Clay Oglesbee, a hero to men everywhere

Clay Oglesbee Last summer, I made fun of Northfield United Methodist Church pastor Clay Oglesbee, shown here at the Blue Monday earlier this week, his wrist in a cast, wracked in pain.

He’s now my hero and should be yours.


Allow me to assemble the elements of the drama:

  • A threatening brown bat (surely Big, not Little).
  • A church sanctuary.
  • Vulnerable women and children in near panic.
  • A long pole.
  • A racquetball racquet.
  • Duct tape.
  • A ladder.
  • Three swings.
  • Two mammals splattered on the concrete; one lives.
  • Sirens.
  • Economic stimulus to Northfield’s medical economy.

Get the picture?


  1. Ross Currier said:

    Griff –

    Is this somehow related to your “engaged citizens get more” post?

    – Ross

    March 11, 2008
  2. Clay Oglesbee said:

    Modesty forbids me accept acclamation as a hero; only let bold men and panicky citizens everywhere remember, “He was the first one on the ladder and the last one off the ladder in a time of distress.” I ask no more. In fact, I prefer no more be remembered.

    Also, let it be said here first, bats are benign creatures who eat mosquitoes
    and who would never land in a beehive hairdo during a church service, despite anecdotal reports to the contrary.

    March 11, 2008
  3. Thank you, Clay, for your kind words about bats, which mitigates to some extent the action taken against them. Griff dubbed you a “hero to men everywhere,” but I daresay not to MERLIN TUTTLE. Who is Merlin Tuttle? Well, there are 8,330 Google hits on his name, as founder of Bat Conservation International, an organization founded in 1982 and devoted to “presenting a positive image of bats and encouraging their preservation.” Obviously a positive image of bats and their conservation was not served by your action, so Merlin might “tut tut” about what happened. (I am really entrhalled with Merlin Tuttle’s name.)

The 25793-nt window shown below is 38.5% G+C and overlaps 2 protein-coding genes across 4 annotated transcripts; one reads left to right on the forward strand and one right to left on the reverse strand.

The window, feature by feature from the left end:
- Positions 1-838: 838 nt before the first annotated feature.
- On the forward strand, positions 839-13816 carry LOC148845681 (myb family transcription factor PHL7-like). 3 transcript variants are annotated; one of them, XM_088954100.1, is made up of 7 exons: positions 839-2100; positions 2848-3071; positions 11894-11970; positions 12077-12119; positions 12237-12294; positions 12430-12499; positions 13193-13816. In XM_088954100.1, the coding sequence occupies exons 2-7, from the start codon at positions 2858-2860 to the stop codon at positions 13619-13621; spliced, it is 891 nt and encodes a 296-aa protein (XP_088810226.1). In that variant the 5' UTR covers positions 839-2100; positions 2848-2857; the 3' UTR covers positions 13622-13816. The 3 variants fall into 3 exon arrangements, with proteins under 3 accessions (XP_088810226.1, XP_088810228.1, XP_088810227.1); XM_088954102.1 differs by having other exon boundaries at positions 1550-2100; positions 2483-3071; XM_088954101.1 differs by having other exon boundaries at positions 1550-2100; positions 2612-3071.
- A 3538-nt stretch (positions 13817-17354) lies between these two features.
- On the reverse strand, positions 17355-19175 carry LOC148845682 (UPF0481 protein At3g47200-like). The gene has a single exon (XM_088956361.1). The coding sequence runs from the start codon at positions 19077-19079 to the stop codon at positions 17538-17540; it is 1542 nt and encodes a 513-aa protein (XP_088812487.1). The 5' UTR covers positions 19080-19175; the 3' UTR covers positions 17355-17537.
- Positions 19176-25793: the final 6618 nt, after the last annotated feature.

When my daughter was young, she was a card carrying member of Bat Conservation International and presented a very earnest project at the Putnam County 4-H Fair in New York about our friends, the bats. So that is how I came to know about Mr. Tuttle.

    Especially in Minnesota, we must applaud the bats’ mosquito-eating propensities.

    And I am curious if there are beehive hairdos in Rev. Oglesbee’s congregation!

    March 11, 2008
  4. Clay Oglesbee said:

    God bless Mr. Tuttle. It is a far, far better thing he does–to defend bats and not beehives.

    March 12, 2008
  5. Bats are sweet. And they have lovely soft fur and like to have their heads scratched.

    Not even to mention that they eat their weight in mosquitoes.

    So why stereotype “Vulnerable women and children in near panic” when on the evidence at hand it was a *man* who panicked and caused the two casualties?

    Leave the bedroom window open and go to sleep. They fly out again in the morning.

    March 12, 2008
  6. Griff Wigley said:

    Clay panicked, Linda? My hero?

    Say it ain’t so, Clay!

    March 12, 2008
  7. Ruth Sylte said:

    I welcome Clay to the “elite” circle of individuals who have suffered wrist injuries due to various and, perhaps, better-left-unreported reasons.

    I have taken the liberty of ordering Clay one of comic Stephen Colbert’s “Wrist Strong” bracelets and I would be honored to be able present this to him, if he will agree, at an appropriate time and venue preferably reported – liberally – by Clay?

    for further information.

    I just want to mention that it is my personal Wrist Strong (or wrist injury) experience that a glass of wine and (legal) Vicodin makes a h*ll of a relaxing evening cocktail…

    March 13, 2008

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